The federal antitrust agencies continue their emphasis on investigating, challenging, and unwinding consummated transactions that are not reportable under the Hart Scott Rodino (“HSR”) Act.
Most recently, on November 6, 2019, the Federal Trade Commission (“FTC”) issued an Opinion and Final Order in which the Commission upheld the Administrative Law Judge’s (“ALJ”) decision that Otto Bock HealthCare North America, Inc.’s (“Otto Bock”) acquisition of FIH Group Holdings, LLC (“Freedom”) was anticompetitive and that Otto Bock must divest Freedom’s entire business with the limited exceptions granted by the ALJ. The Commission’s order was approved by all five commissioners and continues the trend of unwinding consummated acquisitions that are deemed to be anticompetitive.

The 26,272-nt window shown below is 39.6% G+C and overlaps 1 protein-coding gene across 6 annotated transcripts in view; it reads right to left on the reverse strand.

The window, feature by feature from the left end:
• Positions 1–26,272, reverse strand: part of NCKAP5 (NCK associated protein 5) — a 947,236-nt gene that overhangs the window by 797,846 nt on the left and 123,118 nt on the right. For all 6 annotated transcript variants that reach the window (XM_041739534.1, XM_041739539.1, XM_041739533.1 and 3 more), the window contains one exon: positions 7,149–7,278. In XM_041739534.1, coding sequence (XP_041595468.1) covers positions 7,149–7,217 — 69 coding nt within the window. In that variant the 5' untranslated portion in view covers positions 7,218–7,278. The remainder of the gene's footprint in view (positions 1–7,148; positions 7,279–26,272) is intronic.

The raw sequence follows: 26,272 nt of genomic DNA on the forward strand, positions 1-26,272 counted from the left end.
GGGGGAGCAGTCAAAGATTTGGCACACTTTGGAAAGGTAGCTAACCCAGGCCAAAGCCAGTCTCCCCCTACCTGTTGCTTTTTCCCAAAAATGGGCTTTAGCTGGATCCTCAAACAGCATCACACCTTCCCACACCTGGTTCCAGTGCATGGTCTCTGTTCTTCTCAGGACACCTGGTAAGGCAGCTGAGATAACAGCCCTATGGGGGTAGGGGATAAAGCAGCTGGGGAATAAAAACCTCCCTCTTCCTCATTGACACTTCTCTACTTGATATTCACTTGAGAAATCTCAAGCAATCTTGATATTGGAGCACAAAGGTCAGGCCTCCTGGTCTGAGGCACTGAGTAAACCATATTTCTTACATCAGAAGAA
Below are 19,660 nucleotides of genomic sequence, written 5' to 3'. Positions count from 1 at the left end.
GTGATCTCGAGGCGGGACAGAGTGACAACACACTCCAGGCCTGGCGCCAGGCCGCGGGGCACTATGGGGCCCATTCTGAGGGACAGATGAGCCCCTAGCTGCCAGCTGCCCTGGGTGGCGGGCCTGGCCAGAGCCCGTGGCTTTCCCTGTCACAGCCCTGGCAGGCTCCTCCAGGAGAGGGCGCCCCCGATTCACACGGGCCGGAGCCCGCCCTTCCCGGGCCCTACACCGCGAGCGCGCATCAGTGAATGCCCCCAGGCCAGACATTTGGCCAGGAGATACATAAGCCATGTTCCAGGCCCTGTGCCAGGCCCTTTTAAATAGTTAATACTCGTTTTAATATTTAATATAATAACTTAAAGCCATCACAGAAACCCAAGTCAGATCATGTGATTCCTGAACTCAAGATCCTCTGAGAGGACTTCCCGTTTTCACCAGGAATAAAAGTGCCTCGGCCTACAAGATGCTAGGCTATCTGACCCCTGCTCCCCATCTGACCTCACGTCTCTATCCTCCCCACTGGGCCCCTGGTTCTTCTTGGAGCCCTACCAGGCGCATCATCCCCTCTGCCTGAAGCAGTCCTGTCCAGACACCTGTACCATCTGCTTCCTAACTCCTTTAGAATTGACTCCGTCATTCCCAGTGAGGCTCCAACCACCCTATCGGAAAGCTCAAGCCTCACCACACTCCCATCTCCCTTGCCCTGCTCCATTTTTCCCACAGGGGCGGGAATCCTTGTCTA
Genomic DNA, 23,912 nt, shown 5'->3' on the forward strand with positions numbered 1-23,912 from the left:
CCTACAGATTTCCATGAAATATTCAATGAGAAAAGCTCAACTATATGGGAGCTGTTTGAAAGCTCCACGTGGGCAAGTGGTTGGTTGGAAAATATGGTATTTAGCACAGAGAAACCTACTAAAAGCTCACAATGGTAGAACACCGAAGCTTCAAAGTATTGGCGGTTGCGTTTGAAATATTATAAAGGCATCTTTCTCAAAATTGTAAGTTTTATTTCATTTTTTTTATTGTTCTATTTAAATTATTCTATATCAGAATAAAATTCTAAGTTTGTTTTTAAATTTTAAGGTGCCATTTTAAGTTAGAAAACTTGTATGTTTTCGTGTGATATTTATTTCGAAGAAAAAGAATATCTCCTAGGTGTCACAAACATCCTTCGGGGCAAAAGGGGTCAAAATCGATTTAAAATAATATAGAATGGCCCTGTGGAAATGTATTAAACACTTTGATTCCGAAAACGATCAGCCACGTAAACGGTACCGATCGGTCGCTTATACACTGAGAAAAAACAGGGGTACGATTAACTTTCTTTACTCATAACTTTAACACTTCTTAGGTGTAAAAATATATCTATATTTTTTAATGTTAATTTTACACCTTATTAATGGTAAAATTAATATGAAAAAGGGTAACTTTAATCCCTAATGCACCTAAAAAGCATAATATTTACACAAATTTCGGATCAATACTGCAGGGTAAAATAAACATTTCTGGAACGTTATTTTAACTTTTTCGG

Indeed, corporate executives that enter into non-reportable acquisitions of their competitors must be aware that in some cases these deals entail significant antitrust risk. Just because the deal is not reportable under the HSR Act does not mean that the federal or state antitrust agencies won’t investigate, challenge, and unwind it. The FTC and DOJ have either completely unwound or forced partial divestitures in a number of small non-reportable deals including Magnesium Elektron/Revere Graphics, a $15 million deal; George’s/Tysons, a $3 million deal; Dun & Bradstreet’s $29 million deal; Charlotte Pipe/Star Pipe, a #19 million deal; Renown Health’s $3 and $4 million deals, BazaarVoice/Power Reviews; and the list goes on. In addition to forcing divestitures, the DOJ and the New York State Attorney General actually obtained disgorgement of profits in one non-reportable transaction. So, buyers must be aware of the risks of closing a non-reportable transaction that eliminates competition.